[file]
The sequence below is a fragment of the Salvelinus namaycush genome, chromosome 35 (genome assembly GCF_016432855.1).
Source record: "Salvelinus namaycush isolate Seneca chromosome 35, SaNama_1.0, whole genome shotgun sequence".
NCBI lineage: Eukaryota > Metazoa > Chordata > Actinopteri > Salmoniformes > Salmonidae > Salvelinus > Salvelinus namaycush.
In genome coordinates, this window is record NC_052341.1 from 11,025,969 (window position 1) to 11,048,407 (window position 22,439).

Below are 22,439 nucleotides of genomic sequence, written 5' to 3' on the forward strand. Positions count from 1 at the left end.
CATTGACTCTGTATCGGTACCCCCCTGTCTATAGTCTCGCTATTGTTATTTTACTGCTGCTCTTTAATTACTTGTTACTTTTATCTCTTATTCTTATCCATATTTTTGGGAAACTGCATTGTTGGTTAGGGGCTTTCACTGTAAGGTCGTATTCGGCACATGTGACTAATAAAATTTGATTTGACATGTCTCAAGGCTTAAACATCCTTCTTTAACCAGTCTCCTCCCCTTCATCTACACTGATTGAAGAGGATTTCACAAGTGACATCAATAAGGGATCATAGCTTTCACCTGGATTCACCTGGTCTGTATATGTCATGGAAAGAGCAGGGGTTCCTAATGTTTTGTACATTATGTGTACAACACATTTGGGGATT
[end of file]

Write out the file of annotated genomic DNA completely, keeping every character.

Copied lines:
The sequence below is a fragment of the Salvelinus namaycush genome, chromosome 35 (genome assembly GCF_016432855.1).
Source record: "Salvelinus namaycush isolate Seneca chromosome 35, SaNama_1.0, whole genome shotgun sequence".
NCBI lineage: Eukaryota > Metazoa > Chordata > Actinopteri > Salmoniformes > Salmonidae > Salvelinus > Salvelinus namaycush.
In genome coordinates, this window is record NC_052341.1 from 11,025,969 (window position 1) to 11,048,407 (window position 22,439).

Below are 22,439 nucleotides of genomic sequence, written 5' to 3' on the forward strand. Positions count from 1 at the left end.
CATTGACTCTGTATCGGTACCCCCCTGTCTATAGTCTCGCTATTGTTATTTTACTGCTGCTCTTTAATTACTTGTTACTTTTATCTCTTATTCTTATCCATATTTTTGGGAAACTGCATTGTTGGTTAGGGGCTTTCACTGTAAGGTCGTATTCGGCACATGTGACTAATAAAATTTGATTTGACATGTCTCAAGGCTTAAACATCCTTCTTTAACCAGTCTCCTCCCCTTCATCTACACTGATTGAAGAGGATTTCACAAGTGACATCAATAAGGGATCATAGCTTTCACCTGGATTCACCTGGTCTGTATATGTCATGGAAAGAGCAGGGGTTCCTAATGTTTTGTACATTATGTGTACAACACATTTGGGGATT